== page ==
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Flashcards in Response to changes Deck (25)
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1

What does a fall in arterial pressure do to certain tissues?

It will increase the flow resistance. Eg the skin and gut.
Also increases vaso constriction.

2

What happens to blood vessels after eating a meal?

There is local vaso dilatation due to increased activity in the gut.

3

What happens to pressure in the vessels after eating a meal?

The total peripheral resistance falls, venous pressure rises and atrial pressure falls.

4

How can venous pressure be reduced?

Extra pumping of the heart. So arterial pressure will rise.

5

If the total peripheral resistance is standard and the heart rate increases, what will happen to the cardiac output?

It will initially rise, but this will reduce the venous pressure so the stroke volume will fall and cardiac output will return to the original value.

6

In exercise, what mechanism forces extra blood back to the heart?

Muscle pumping.

7

What will happen during exercise if there was no special coping mechanism?

The venous pressure would increase greatly and the arterial pressure would decrease greatly. This could be too large for the body to cope with.

8

What does a large increase in venous pressure do to the heart in respect to the Starling curve?

It tends to overfill the heart and push the ventricles onto the flat part of the curve.

9

If the left and right output do not match each other, what is there a risk of?

Pulmonary oedema.

10

How can the left and right ventricles beat at the same rate?

By matching stroke volume. This relies on the Starling curve.

11

What happens in the heart if it is on the top of the Starling curve?

The left section cannot respond to the right section so blood will accumulate on the lungs.

12

How is overfilling of the ventricles prevented during exercise?

There is a rise in heart rate, driven by the brain as exercise begins.

13

How does the preventative action of a rise in heart rate at the beginning on exercise work?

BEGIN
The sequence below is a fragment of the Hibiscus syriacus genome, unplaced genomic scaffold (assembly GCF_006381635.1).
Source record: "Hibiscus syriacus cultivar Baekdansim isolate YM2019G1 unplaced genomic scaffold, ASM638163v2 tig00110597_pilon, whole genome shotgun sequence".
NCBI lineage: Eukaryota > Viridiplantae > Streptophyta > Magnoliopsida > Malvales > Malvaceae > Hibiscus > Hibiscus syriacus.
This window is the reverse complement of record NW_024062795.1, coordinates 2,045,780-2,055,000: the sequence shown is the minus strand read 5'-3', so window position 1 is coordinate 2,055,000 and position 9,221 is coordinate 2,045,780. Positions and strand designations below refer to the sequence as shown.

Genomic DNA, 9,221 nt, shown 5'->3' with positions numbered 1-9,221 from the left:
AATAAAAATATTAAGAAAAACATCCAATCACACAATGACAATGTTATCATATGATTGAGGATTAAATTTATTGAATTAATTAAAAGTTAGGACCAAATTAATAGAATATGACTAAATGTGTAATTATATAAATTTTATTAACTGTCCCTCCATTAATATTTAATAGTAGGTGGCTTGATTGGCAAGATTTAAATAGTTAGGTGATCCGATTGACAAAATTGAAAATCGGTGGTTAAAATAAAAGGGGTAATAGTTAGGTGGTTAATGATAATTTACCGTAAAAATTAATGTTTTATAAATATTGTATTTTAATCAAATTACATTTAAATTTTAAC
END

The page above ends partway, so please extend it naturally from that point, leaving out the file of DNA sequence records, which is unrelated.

It means that when the venous pressure rises, the heart rate is already high so it keeps the stroke volume down.

14

What situation cannot be corrected by the normal mechanisms of the heart?

When someone stands up after lying down.

15

Wen someone stands, their central venous pressure falls. According to Starlings law, what will happen?

Cardiac output will decrease, causing arterial and venous pressure to change in the same direction.

16

When someone stands, what is the mechanism that defends arterial pressure?
Extra point - what happens if this doesn't work?

Baroreceptors detect a fall in the arterial pressure, so they increase heart rate. This causes venous pressure to decrease and the total peripheral resistance increases. This defends arterial pressure.
Extra point - postural hypotension.

17

What happens to the venous pressure during a haemorrhage?

It decreases. This causes the cardiac output to decrease (due to Starlings law) and the arterial pressure also decreases.

18

How can the body worsen the effects of a haemorrhage?

The Baroreceptors detect the decrease in arterial pressure, increase the heart rate so the total peripheral resistance increases.
The heart rate increases more and the venous pressure drops lower. The problem is worse and heart rate can become very high.

19

How can you increase arterial pressure in haemorrhages?

Increase the total peripheral resistance. However, this decreases venous pressure so the original problem is not solved.

20

How do you treat haemorrhages? (in pressure terms)

You have to replace the blood lost which is achieved by increasing venous pressure (veno constriction)
*This is called an auto transfusion)

21

What change in venous and arterial pressures does the control system struggle to cope with?

Arterial and venous pressure changing in the same direction.

22

What organ controls blood volume?

The kidneys.

23

What happens to venous pressure when blood volume is increased for days?

It increases.

24

What does a long term increase in blood volume result in?

An increase in cardiac output.
An increase in arterial pressure.
An increase in venous pressure.

*these all force more blood through the tissue so auto regulation and increased total peripheral resistance increases, making the arterial pressure increase and stay up.*

25

In the long term what does blood volume control?

Mean blood pressure.
*important in hypertension*